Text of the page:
Computing

A Path to Better Smartphone Cameras

A Canadian startup turns to software to improve the quality and reduce the size of smartphone cameras.

Smartphones are becoming the only or primary camera for many people.

Fitting the hardware for a high-quality camera into a slender smartphone is tricky. The smoother a camera lens, the less distortion it will produce. But if a lens is too small, the effect of any distortion is magnified. As a result, you sometimes see a bulge sticking out of handsets to accommodate a smooth yet sizable lens.

But software may offer a way around this. A Canadian startup called Algolux says that by computationally accounting for imperfections in lenses (or photographers), it can get higher-quality images out of today’s cell phones and eventually make phone cameras thinner and cheaper.

The Montreal-based company, which recently completed a $2.6 million funding round, is testing its technology on a variety of smartphones. Allan Benchetrit, Algolux’s CEO, says the company believes some phone makers will add its software to some handsets next year.

A series of example photos on Algolux’s website show why they’d be interested. There are marked differences between “before” and “after” shots. Smartphone photos corrected for aberrations in a camera’s hardware show sharper spikes on a cactus in one photo, and sharper letters on a building’s sprinkler system hookup in another. Algolux does this by identifying the specific defects in any given camera through a calibration process and inverting them with its software.

The company also has a method for correcting for motion blur, which often occurs when you take photos in low light. To do this, Algolux uses a front-facing camera to grab high-speed video while photos are being shot with the rear camera. Data from the front camera is used for motion tracking and combined with readings from sensors on the phone, such as its accelerometer and gyroscope, to get an overall measurement of how the user moved the camera to create the blur. This information can then be used to determine how the deblurring software should go to work on images taken with the rear camera.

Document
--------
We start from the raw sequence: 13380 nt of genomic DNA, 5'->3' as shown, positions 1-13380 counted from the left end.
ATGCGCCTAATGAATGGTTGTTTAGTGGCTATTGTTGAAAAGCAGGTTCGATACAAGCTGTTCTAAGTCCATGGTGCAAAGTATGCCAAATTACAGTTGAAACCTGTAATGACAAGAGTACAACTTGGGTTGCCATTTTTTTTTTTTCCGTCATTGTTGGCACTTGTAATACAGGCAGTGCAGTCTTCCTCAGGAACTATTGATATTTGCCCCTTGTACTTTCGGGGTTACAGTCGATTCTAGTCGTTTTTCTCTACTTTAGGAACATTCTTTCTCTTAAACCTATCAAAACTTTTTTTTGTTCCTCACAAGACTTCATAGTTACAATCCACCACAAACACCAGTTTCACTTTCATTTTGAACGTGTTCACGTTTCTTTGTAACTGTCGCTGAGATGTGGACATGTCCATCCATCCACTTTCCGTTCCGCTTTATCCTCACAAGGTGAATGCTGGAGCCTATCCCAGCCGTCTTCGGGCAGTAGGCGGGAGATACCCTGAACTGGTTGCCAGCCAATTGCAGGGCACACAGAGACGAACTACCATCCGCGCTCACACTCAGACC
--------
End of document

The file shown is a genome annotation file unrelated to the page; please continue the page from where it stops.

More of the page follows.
It could be a while before this second tactic is included in any phones, though. Using the front and rear cameras simultaneously to shoot photos and videos isn’t common with existing smartphones. It’s not even possible on Apple devices; Google says it’s up to Android smartphone makers to decide if they want to enable simultaneous camera use on handsets.

And generally, resolving either type of blur with software could eat up a lot of processing power and battery life, says Bruce Hemingway, a senior lecturer in computer science and engineering at the University of Washington who teaches a course on the science and art of digital photography. Already, smartphone camera apps doing heavy computation sometimes tend to pause between taking shots, he says, which people hate.

Still, he says, the company’s sample images look good.

“I think it is feasible,” he says. “We’re on the edge of where this is really effective in, say, cell phones.”

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Computing

From the latest smartphones to advances in quantum computing, the hardware behind today's digital age is rapidly changing.

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